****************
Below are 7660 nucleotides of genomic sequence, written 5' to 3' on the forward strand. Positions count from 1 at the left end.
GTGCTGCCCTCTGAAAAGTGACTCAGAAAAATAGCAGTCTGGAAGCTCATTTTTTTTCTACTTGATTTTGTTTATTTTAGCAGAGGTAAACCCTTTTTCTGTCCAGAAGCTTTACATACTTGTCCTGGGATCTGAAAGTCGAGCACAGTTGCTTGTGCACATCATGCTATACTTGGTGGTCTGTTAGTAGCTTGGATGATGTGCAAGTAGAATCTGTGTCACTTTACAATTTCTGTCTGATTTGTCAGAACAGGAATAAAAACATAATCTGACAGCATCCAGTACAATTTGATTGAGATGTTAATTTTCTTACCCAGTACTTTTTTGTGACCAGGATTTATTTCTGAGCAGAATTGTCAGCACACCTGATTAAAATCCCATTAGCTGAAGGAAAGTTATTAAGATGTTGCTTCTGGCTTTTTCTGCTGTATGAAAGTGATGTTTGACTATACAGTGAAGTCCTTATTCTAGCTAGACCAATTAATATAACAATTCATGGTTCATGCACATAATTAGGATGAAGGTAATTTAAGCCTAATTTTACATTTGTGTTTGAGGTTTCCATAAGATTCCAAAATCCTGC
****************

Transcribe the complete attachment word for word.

Below are 7660 nucleotides of genomic sequence, written 5' to 3' on the forward strand. Positions count from 1 at the left end.
GTGCTGCCCTCTGAAAAGTGACTCAGAAAAATAGCAGTCTGGAAGCTCATTTTTTTTCTACTTGATTTTGTTTATTTTAGCAGAGGTAAACCCTTTTTCTGTCCAGAAGCTTTACATACTTGTCCTGGGATCTGAAAGTCGAGCACAGTTGCTTGTGCACATCATGCTATACTTGGTGGTCTGTTAGTAGCTTGGATGATGTGCAAGTAGAATCTGTGTCACTTTACAATTTCTGTCTGATTTGTCAGAACAGGAATAAAAACATAATCTGACAGCATCCAGTACAATTTGATTGAGATGTTAATTTTCTTACCCAGTACTTTTTTGTGACCAGGATTTATTTCTGAGCAGAATTGTCAGCACACCTGATTAAAATCCCATTAGCTGAAGGAAAGTTATTAAGATGTTGCTTCTGGCTTTTTCTGCTGTATGAAAGTGATGTTTGACTATACAGTGAAGTCCTTATTCTAGCTAGACCAATTAATATAACAATTCATGGTTCATGCACATAATTAGGATGAAGGTAATTTAAGCCTAATTTTACATTTGTGTTTGAGGTTTCCATAAGATTCCAAAATCCTGC